Maclovio is a street photographer who shoots demolitions as a hobby. “A passion project,” he calls it. “I pay close attention to demolition and changes throughout Chicago — just as a way to document it,” he said. (We’re not using Maclovio’s last name because he doesn’t want this to affect his day job.)
On Saturday, he ended up at the center of the giant cloud of dust and debris that descended over the Little Village community after the botched demolition of an industrial smoke stack.
The towering smoke stack stood over the former Crawford Generating Station, a coal-fired power plant shut down in 2012 after years of protest by the surrounding Southwest Side community over pollution.
“I’ve never seen an implosion,” said Maclovio. “I mean, I’ve seen all kinds of demolition throughout the city, but I’ve never seen anything where they had to use explosives. So I thought this would be a monumental moment.”
He said he wasn’t prepared for what happened next. Here are his photos and observations from the ground.
Maclovio stationed himself with his camera on a nearby side street around 7:30 a.m. “I was as close as you could get,” he said. “Right around 8 o’clock, you heard a boom, and then the smoke stack toppled over.”
Just after the demolition, “a huge dust cloud came over,” said Maclovio. “I didn’t have a mask on me because I didn’t think that that was going to be an issue.” Maclovio said there were firefighters on site spraying water, “but it was just overwhelming.”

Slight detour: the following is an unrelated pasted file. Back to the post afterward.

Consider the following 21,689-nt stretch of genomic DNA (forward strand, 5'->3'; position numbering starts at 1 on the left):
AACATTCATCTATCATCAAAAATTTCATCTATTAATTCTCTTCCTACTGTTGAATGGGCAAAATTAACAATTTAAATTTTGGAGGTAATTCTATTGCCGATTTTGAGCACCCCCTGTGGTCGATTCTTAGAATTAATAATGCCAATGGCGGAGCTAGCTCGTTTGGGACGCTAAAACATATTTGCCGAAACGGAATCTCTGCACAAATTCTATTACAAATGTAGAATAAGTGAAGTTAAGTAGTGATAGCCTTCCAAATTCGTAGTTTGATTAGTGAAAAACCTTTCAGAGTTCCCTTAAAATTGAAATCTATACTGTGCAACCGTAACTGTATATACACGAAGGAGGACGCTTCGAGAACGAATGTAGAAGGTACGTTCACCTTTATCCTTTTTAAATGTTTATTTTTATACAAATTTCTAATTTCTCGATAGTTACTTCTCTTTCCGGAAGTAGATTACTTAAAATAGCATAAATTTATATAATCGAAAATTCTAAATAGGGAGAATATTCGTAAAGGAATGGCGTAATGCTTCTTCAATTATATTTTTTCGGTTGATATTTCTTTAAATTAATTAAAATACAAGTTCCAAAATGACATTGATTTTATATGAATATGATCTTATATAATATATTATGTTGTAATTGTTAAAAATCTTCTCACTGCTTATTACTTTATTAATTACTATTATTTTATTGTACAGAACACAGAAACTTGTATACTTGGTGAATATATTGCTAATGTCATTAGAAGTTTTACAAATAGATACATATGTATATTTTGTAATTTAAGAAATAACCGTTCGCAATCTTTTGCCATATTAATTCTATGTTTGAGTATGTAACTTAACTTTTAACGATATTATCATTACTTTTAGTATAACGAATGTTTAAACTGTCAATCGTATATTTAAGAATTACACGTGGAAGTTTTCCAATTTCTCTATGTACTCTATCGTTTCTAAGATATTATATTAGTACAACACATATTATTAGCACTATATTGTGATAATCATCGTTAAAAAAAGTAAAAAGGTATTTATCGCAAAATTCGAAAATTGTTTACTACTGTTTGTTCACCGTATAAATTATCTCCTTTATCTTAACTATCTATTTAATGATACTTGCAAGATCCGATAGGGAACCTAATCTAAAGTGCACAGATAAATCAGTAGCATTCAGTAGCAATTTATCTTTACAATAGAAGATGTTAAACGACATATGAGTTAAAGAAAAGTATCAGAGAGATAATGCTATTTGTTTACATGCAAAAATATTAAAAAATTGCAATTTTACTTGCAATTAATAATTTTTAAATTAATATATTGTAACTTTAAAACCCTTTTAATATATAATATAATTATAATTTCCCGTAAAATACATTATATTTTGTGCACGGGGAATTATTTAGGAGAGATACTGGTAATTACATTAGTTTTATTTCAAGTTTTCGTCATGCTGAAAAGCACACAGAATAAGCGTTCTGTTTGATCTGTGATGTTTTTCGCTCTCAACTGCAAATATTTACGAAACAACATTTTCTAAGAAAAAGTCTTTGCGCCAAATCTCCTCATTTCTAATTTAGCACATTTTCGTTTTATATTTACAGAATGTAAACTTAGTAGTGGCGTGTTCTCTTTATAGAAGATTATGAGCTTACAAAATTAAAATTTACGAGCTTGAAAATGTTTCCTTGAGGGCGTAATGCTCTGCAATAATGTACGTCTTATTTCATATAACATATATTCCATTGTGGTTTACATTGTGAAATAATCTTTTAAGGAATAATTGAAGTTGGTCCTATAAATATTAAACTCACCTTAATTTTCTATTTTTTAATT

“It was something out of, like, the movies. You could even see little particles in the dust cloud, too. And like you can feel the particles in your mouth, like in your gums, your tongue, the roof of your mouth, like a powdery like substance in your mouth.”
“People were … rushing to get out of the area,” said Maclovio. “I made a makeshift mask and used my jacket. I stayed in the thick of it all, just wandering around the streets for a good 10, 15 minutes.” Maclovio photographed two journalists on the scene as they photographed him.
“I decided that I had to leave because it hurt my lungs breathing that stuff,” said Maclovio. “My chest hurt for like a good 20 minutes, even after I left the area. Most of the day I could still feel it in like my nostrils and my nose.”
“Most demolitions, at least the ones that I’ve seen here in Chicago, are done mainly with tractors, cranes,” said Maclovio. “There’s generally a team of people with hoses that spray the area that’s being taken apart. And there is no dust cloud. … Asbestos, lead — I probably got hit with everything. If I got hit with it, the residents got hit with it too. So, all in all, I would like to know what was in it.”
Maclovio, shown above in a photograph taken by a Chicago Sun-Times photographer, said he’s not an activist. “I guess my role in this is just to archive a moment,” he said. “I’m literally just documenting a moment.”